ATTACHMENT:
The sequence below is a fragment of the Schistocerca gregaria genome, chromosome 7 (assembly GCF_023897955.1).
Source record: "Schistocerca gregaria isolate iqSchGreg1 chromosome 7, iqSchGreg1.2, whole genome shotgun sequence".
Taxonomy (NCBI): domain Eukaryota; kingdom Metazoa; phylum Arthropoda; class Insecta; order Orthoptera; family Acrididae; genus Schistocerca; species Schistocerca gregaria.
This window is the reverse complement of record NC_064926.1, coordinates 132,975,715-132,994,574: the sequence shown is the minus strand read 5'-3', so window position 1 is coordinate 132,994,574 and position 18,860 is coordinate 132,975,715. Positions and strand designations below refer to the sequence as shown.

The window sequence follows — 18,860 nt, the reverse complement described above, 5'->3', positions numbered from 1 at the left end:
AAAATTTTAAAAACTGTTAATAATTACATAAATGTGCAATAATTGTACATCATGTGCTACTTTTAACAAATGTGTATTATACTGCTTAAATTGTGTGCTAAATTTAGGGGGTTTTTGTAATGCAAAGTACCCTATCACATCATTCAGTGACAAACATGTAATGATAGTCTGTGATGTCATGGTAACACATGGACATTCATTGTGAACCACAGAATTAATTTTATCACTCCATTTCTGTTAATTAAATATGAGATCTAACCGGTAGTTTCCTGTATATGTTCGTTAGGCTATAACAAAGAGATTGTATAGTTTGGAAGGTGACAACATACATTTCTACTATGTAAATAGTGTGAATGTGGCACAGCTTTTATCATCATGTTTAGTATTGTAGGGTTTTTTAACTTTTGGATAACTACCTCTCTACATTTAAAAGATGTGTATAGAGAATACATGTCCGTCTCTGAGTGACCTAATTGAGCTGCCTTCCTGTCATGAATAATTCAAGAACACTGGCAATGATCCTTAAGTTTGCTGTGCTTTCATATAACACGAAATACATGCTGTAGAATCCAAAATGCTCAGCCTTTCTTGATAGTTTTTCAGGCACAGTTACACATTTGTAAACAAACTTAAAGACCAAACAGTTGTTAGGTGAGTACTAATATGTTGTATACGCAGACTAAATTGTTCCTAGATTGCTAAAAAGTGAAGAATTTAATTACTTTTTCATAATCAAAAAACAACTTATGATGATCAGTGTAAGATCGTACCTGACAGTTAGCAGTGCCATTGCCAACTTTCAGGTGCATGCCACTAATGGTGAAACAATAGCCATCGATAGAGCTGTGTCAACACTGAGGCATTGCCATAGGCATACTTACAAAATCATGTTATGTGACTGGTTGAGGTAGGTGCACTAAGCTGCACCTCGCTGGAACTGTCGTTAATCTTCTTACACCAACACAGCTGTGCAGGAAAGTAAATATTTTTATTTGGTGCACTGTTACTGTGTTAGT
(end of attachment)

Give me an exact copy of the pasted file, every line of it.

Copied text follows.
The sequence below is a fragment of the Schistocerca gregaria genome, chromosome 7 (assembly GCF_023897955.1).
Source record: "Schistocerca gregaria isolate iqSchGreg1 chromosome 7, iqSchGreg1.2, whole genome shotgun sequence".
Taxonomy (NCBI): domain Eukaryota; kingdom Metazoa; phylum Arthropoda; class Insecta; order Orthoptera; family Acrididae; genus Schistocerca; species Schistocerca gregaria.
This window is the reverse complement of record NC_064926.1, coordinates 132,975,715-132,994,574: the sequence shown is the minus strand read 5'-3', so window position 1 is coordinate 132,994,574 and position 18,860 is coordinate 132,975,715. Positions and strand designations below refer to the sequence as shown.

The window sequence follows — 18,860 nt, the reverse complement described above, 5'->3', positions numbered from 1 at the left end:
AAAATTTTAAAAACTGTTAATAATTACATAAATGTGCAATAATTGTACATCATGTGCTACTTTTAACAAATGTGTATTATACTGCTTAAATTGTGTGCTAAATTTAGGGGGTTTTTGTAATGCAAAGTACCCTATCACATCATTCAGTGACAAACATGTAATGATAGTCTGTGATGTCATGGTAACACATGGACATTCATTGTGAACCACAGAATTAATTTTATCACTCCATTTCTGTTAATTAAATATGAGATCTAACCGGTAGTTTCCTGTATATGTTCGTTAGGCTATAACAAAGAGATTGTATAGTTTGGAAGGTGACAACATACATTTCTACTATGTAAATAGTGTGAATGTGGCACAGCTTTTATCATCATGTTTAGTATTGTAGGGTTTTTTAACTTTTGGATAACTACCTCTCTACATTTAAAAGATGTGTATAGAGAATACATGTCCGTCTCTGAGTGACCTAATTGAGCTGCCTTCCTGTCATGAATAATTCAAGAACACTGGCAATGATCCTTAAGTTTGCTGTGCTTTCATATAACACGAAATACATGCTGTAGAATCCAAAATGCTCAGCCTTTCTTGATAGTTTTTCAGGCACAGTTACACATTTGTAAACAAACTTAAAGACCAAACAGTTGTTAGGTGAGTACTAATATGTTGTATACGCAGACTAAATTGTTCCTAGATTGCTAAAAAGTGAAGAATTTAATTACTTTTTCATAATCAAAAAACAACTTATGATGATCAGTGTAAGATCGTACCTGACAGTTAGCAGTGCCATTGCCAACTTTCAGGTGCATGCCACTAATGGTGAAACAATAGCCATCGATAGAGCTGTGTCAACACTGAGGCATTGCCATAGGCATACTTACAAAATCATGTTATGTGACTGGTTGAGGTAGGTGCACTAAGCTGCACCTCGCTGGAACTGTCGTTAATCTTCTTACACCAACACAGCTGTGCAGGAAAGTAAATATTTTTATTTGGTGCACTGTTACTGTGTTAGT